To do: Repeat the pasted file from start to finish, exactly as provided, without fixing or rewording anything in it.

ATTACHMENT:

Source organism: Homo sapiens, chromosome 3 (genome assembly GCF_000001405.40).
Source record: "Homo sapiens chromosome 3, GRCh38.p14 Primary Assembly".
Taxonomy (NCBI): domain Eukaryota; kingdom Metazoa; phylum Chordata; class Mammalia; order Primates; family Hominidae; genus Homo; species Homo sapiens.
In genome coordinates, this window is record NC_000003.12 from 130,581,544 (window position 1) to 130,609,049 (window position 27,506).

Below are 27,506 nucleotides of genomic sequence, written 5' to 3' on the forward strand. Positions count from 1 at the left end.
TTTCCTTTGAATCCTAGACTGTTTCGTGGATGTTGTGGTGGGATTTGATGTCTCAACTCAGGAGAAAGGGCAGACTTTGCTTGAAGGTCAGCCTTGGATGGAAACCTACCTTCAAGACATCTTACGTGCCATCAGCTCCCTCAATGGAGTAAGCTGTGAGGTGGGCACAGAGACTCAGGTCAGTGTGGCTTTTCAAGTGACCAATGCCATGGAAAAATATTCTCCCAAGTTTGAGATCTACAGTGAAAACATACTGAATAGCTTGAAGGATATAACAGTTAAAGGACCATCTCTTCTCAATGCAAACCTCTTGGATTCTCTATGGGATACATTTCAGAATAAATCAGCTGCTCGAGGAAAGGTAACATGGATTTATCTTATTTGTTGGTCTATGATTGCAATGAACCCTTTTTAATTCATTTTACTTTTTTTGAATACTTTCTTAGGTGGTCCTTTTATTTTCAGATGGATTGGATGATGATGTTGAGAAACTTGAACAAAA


Source organism: Homo sapiens, chromosome 3 (genome assembly GCF_000001405.40).
Source record: "Homo sapiens chromosome 3, GRCh38.p14 Primary Assembly".
Taxonomy (NCBI): domain Eukaryota; kingdom Metazoa; phylum Chordata; class Mammalia; order Primates; family Hominidae; genus Homo; species Homo sapiens.
In genome coordinates, this window is record NC_000003.12 from 130,581,544 (window position 1) to 130,609,049 (window position 27,506).

Below are 27,506 nucleotides of genomic sequence, written 5' to 3' on the forward strand. Positions count from 1 at the left end.
TTTCCTTTGAATCCTAGACTGTTTCGTGGATGTTGTGGTGGGATTTGATGTCTCAACTCAGGAGAAAGGGCAGACTTTGCTTGAAGGTCAGCCTTGGATGGAAACCTACCTTCAAGACATCTTACGTGCCATCAGCTCCCTCAATGGAGTAAGCTGTGAGGTGGGCACAGAGACTCAGGTCAGTGTGGCTTTTCAAGTGACCAATGCCATGGAAAAATATTCTCCCAAGTTTGAGATCTACAGTGAAAACATACTGAATAGCTTGAAGGATATAACAGTTAAAGGACCATCTCTTCTCAATGCAAACCTCTTGGATTCTCTATGGGATACATTTCAGAATAAATCAGCTGCTCGAGGAAAGGTAACATGGATTTATCTTATTTGTTGGTCTATGATTGCAATGAACCCTTTTTAATTCATTTTACTTTTTTTGAATACTTTCTTAGGTGGTCCTTTTATTTTCAGATGGATTGGATGATGATGTTGAGAAACTTGAACAAAA